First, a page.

Children and Adolescents

Early intervention is key

Young people are more likely to medically deteriorate quickly with weight loss compared to adults, so it is important to intervene early.

If there are any red flags, screening or a full assessment of the young person is always warranted.

Adolescence is the most common period of onset for an eating disorder. However, young people rarely seek help themselves and are usually brought in by a concerned parent or adult.

Take parent or carer concerns seriously. 

Common parental concerns that should raise your concern include: 

  • Changes in eating behaviours 
  • Skipping/avoiding family meals, eating alone or in secret, cooking own food separately, hiding food, rituals around food prep and eating (cutting small pieces, moving food around plate) 
  • Avoidance of particular food groups 
  • Vegetarianism/veganism, avoiding high calorie foods (fats, carbohydrates, sauces, dressing) 
  • Denial of hunger and reported lack of appetite 
  • Increased interest in preparing food for others (but not eating it) 
  • Food going missing 
  • Frequent trips to the bathroom and evidence of vomit 
  • Mood fluctuations (including increased irritability, anxiety, depression) 
  • Changes in sleep patterns and activity levels (lethargy, spurts of energy) 
  • Gradual social withdrawal (particularly from food-related outings) 
  • Excessive exercise and symptoms of exercise withdrawal 
  • Baggy clothing 

It may also be appropriate to ask any young person presenting with mental health concerns (in particular anxiety, depression or obsessive-compulsive traits) if they are having any eating related issues. 

Children under 12 years are:

  • Less likely or able to articulate that they are afraid of being fat or gaining weight
  • More likely to dismiss the severity of their illness
  • More likely to present with non-specific somatic symptoms (body symptoms)
  • More likely to be diagnosed as having OSFED
  • Equally at risk of ED, regardless of gender
  • Less likely to engage in vomiting or laxative abuse
  • More likely to have lost weight rapidly
  • More likely to become sicker quickly with weight loss than adults, so it is important to intervene early

Children & adolescents are particularly vulnerable to health problems as a result of disordered eating behaviours, & are prone to numerous long-term complications.

Screening and assessment 

Screen for an eating disorder by asking a few questions about thoughts and behaviours about weight, shape and eating or using a formal tool such as the IOI-S.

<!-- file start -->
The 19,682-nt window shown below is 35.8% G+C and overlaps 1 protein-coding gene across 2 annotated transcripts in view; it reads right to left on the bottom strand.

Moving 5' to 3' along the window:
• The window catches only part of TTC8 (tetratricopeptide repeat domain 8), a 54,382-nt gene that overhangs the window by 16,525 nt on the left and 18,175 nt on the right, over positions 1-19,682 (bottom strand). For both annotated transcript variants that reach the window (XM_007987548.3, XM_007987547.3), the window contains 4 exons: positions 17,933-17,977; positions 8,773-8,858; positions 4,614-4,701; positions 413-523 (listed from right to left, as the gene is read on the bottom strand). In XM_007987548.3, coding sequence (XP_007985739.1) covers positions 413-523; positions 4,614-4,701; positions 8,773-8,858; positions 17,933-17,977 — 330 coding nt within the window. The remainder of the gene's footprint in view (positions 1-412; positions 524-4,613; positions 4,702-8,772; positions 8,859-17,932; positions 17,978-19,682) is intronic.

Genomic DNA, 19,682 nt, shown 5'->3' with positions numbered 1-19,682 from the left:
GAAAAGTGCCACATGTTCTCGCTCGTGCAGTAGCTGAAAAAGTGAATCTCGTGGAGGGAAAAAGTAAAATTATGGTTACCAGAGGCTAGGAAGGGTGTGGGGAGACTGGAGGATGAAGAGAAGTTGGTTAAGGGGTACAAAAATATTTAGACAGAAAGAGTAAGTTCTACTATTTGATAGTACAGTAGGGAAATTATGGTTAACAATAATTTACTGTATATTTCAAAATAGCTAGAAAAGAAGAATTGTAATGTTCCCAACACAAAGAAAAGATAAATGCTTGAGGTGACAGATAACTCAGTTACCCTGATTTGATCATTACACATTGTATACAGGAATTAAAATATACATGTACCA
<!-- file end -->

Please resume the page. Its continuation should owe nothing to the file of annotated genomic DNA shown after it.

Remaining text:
6-question survey that takes 2 minutes to deliver

Be aware that young people may not always be forthcoming with this information. Try to build rapport and adopt a stance of curiosity when discussing the young person’s feelings and behaviours. 

Once there is concern that a young person may have an eating disorder, conduct a medical and mental health assessment to: 

  • Determine the severity of malnutrition and associated medical risk 
  • Treat malnutrition regardless of confirmed eating disorder diagnosis  
  • Determine if purging is present (vomiting, laxatives, diuretics) 
  • Identify other mental health problems (including suicidality or self-harm) 
  • Establish who delivers treatment and the most appropriate care setting - this is crucial to ensure there is a coordinated approach to care from the outset 
  • Screen for other potential causes of weight loss 

Eating Disorder Examination Questionnaire (EDE-Q)

28-item self-report questionnaire to support clinical diagnosis

The following medical tests should be conducted on all children and adolescents at risk of an eating disorder: 

  • Pulse 
  • Blood Pressure 
  • Temperature 
  • Blood analysis, including electrolytes (magnesium, phosphate, potassium) 
  • ECG 
  • Weight and BMI for age and height 

See also: Medical Monitoring: Routine Check-up and Medical Monitoring: Body Systems.

Calculating BMI 

For children and adolescents, after the BMI is calculated using weight and height measurements, it should be plotted on the BMI-for-age growth chart (either boys or girls) to obtain a percentile ranking. 

In this way, individual children’s size and growth patterns can be viewed relative to other children of the same gender and age.